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What China Learned From 9/11 Could Be Easily Applied In A Military Conflict – OpEd

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With the 20th anniversary only days away, many Americans are assessing the lessons of the Sept. 11, 2001 terrorist attack. As they count the cost in lives and treasure, Americans might also ponder what a major adversary such as the Chinese regime learned from the attack, and how that might play out in any future conflict.

According to “The 9/11 Commission Report: Final Report of the National Commission on Terrorist Attacks Upon the United States,” the 9/11 attack was in some ways “more devastating than Pearl Harbor.” Yet, we see little evidence that the progress of the plot was disturbed by any government action” (emphasis added). That is hardly an exaggeration.

The report, released in 2004, documents failure by the CIA and FBI agencies specifically tasked to keep the United States safe. Both agencies had opportunities to stop the 9/11 plot but failed to do so. Officials of the Chinese Communist Party (CCP) would be certain to take notice, and the official response to 9/11 would also be of interest to the CCP.

“The road to 9/11 again illustrates how the large, unwieldy U.S. government tended to underestimate a threat that grew ever greater,” proclaims the commission report. “Imagination is not a gift usually associated with bureaucracies,” the commission concluded, but the response to massive bureaucratic failure was to create a massive new bureaucracy.

The Department of Homeland Security (DHS) combined “22 different federal departments and agencies into a unified, integrated Cabinet agency.” Like the Senior Executive Service, a new bureaucracy launched under President Carter, the DHS would quickly become politicized and lose sight of its original mission.

In 2009, the DHS released “Rightwing Extremism: Current Economic and Political Climate Fueling Resurgence in Radicalization and Recruitment.” This document warns of “white supremacist” types that are “hate-oriented” or “rejecting federal authority in favor of state or local authority.” The FBI also shifted from Islamic terrorism to Americans they smeared as “right-wing extremists” and such.

That same year, 2009, the DHS failed to prevent terrorist Nidal Hasan from killing 13 American soldiers and wounding more than 30 others at Fort Hood, Texas. In 2015, the DHS failed to prevent terrorists Syed Farook and Tashfeen Malik from murdering 14 people in San Bernardino, California. In 2016, the DHS failed to prevent Islamic State supporter Omar Mateen from murdering 49 people at an Orlando, Florida, nightclub.

A powerful adversary such as China would also notice that the 9/11 Commission Report did not cover all the reasons for failure to halt the massive attack.

“It is perhaps obvious to state that terrorists cannot plan and carry out attacks in the United States if they are unable to enter the country,” notes the 2004 report “9/11 and Terrorist Travel: Staff Report of the National Commission on Terrorist Attacks Upon the United States.

Prior to 9/11, the Terrorist Travel report notes, “no agency of the U.S. government thought of border security as a tool in the counterterrorism arsenal.” Indeed, even after 9/11, “border security still is not considered a cornerstone of national security policy.” Commission staff believed “it must be made one,” but it wasn’t, and in 2021 the border has an existential problem.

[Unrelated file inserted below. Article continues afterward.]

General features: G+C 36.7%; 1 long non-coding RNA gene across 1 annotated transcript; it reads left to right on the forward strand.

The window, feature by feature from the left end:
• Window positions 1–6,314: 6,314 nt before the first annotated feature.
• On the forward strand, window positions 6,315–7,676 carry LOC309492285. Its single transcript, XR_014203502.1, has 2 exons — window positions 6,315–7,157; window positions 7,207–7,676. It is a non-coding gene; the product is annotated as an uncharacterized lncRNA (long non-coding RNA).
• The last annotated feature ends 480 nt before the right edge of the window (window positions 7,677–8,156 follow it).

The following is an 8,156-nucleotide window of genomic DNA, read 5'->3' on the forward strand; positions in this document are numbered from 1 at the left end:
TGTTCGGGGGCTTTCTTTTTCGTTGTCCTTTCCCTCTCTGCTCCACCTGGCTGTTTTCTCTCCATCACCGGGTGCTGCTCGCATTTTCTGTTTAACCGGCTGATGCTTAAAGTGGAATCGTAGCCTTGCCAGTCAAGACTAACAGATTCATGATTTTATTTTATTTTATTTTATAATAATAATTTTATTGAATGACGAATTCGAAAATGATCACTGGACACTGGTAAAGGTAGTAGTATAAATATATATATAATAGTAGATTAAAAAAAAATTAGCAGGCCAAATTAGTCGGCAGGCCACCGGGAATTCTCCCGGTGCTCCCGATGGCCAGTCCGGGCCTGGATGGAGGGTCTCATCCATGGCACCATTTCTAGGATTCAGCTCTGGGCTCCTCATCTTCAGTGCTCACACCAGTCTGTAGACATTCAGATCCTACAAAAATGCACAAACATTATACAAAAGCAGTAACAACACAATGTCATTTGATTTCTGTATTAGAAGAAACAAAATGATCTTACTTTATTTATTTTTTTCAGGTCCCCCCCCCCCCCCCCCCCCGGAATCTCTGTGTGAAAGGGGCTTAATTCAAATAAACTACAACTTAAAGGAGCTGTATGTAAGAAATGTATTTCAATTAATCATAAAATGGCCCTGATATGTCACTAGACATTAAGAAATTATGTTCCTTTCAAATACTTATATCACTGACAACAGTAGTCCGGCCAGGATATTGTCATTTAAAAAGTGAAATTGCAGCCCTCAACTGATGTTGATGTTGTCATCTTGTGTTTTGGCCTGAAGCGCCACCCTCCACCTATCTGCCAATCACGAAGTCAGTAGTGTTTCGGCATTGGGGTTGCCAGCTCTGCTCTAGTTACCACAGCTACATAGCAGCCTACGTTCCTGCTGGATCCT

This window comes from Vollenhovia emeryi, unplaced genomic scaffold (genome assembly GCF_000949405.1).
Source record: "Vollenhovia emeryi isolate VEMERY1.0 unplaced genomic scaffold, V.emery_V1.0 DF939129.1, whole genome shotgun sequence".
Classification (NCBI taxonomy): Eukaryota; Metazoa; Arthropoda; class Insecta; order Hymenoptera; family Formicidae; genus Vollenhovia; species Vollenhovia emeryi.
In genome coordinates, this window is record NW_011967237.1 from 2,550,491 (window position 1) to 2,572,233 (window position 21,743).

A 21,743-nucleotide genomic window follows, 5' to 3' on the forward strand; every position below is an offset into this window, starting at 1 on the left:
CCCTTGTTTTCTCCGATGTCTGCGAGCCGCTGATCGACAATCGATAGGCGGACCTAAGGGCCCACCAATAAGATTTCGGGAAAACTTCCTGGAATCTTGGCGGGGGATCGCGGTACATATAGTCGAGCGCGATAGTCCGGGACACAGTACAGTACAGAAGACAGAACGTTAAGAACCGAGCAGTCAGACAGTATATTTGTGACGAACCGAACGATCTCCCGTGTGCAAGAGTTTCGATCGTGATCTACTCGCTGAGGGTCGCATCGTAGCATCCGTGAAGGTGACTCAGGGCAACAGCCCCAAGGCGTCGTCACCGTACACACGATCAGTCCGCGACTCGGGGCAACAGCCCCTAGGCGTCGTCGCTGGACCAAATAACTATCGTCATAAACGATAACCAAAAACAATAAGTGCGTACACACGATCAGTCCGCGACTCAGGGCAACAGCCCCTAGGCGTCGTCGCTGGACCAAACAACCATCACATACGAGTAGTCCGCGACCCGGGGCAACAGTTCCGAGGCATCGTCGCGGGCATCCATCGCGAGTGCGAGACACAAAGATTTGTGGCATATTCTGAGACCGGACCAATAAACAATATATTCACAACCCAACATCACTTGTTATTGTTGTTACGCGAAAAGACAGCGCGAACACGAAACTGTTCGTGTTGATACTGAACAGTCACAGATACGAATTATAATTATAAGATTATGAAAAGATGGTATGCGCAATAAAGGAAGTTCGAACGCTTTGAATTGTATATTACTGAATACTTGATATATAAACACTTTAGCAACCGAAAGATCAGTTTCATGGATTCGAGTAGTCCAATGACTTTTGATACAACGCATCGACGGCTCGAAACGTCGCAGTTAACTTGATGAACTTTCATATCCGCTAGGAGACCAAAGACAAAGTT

The “Summary of Terrorism Threat to the U.S. Homeland,” an Aug. 13 DHS briefing, warns of “grievances over public health safety measures and perceived government restrictions.” The DHS also warns of “amplified conspiracy theories concerning the origins of COVID-19 and effectiveness of vaccines.” Al-qaeda, the terrorist organization behind the 9/11 attack, gets only a single mention.

The DHS now downplays Islamic terrorism and targets ordinary Americans seeking to exercise their constitutional rights. Like other federal government agencies, the DHS ignores border security as a measure to counter terrorism. In these conditions, a resourceful adversary could easily infiltrate saboteurs, but for China, that hardly seems necessary.

Some Chinese nationals who are already in the United States on exchange programs have ties to China’s People’s Liberation Army and the Chinese Communist Party. Recently, the Department of Justice dropped charges against Chinese researchers accused of lying on their visa applications about their connections with the Chinese military. In a time of military conflict, the CCP could easily deploy agents on missions of propaganda, sabotage, and assassination.

Twenty years after 9/11, an attack comparable to Pearl Harbor, the U.S. government is more bloated, unwieldy, and vulnerable than ever. China, on the other hand, is more powerful and aggressive than ever. If the Chinese regime were to exploit America’s post-9/11 weakness to the full, it could hold a distinct advantage in a military conflict.

This article was also published in The Epoch Times 

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K. Lloyd Billingsley

K. Lloyd Billingsley is a Policy Fellow at the Independent Institute and a columnist at The Daily Caller.

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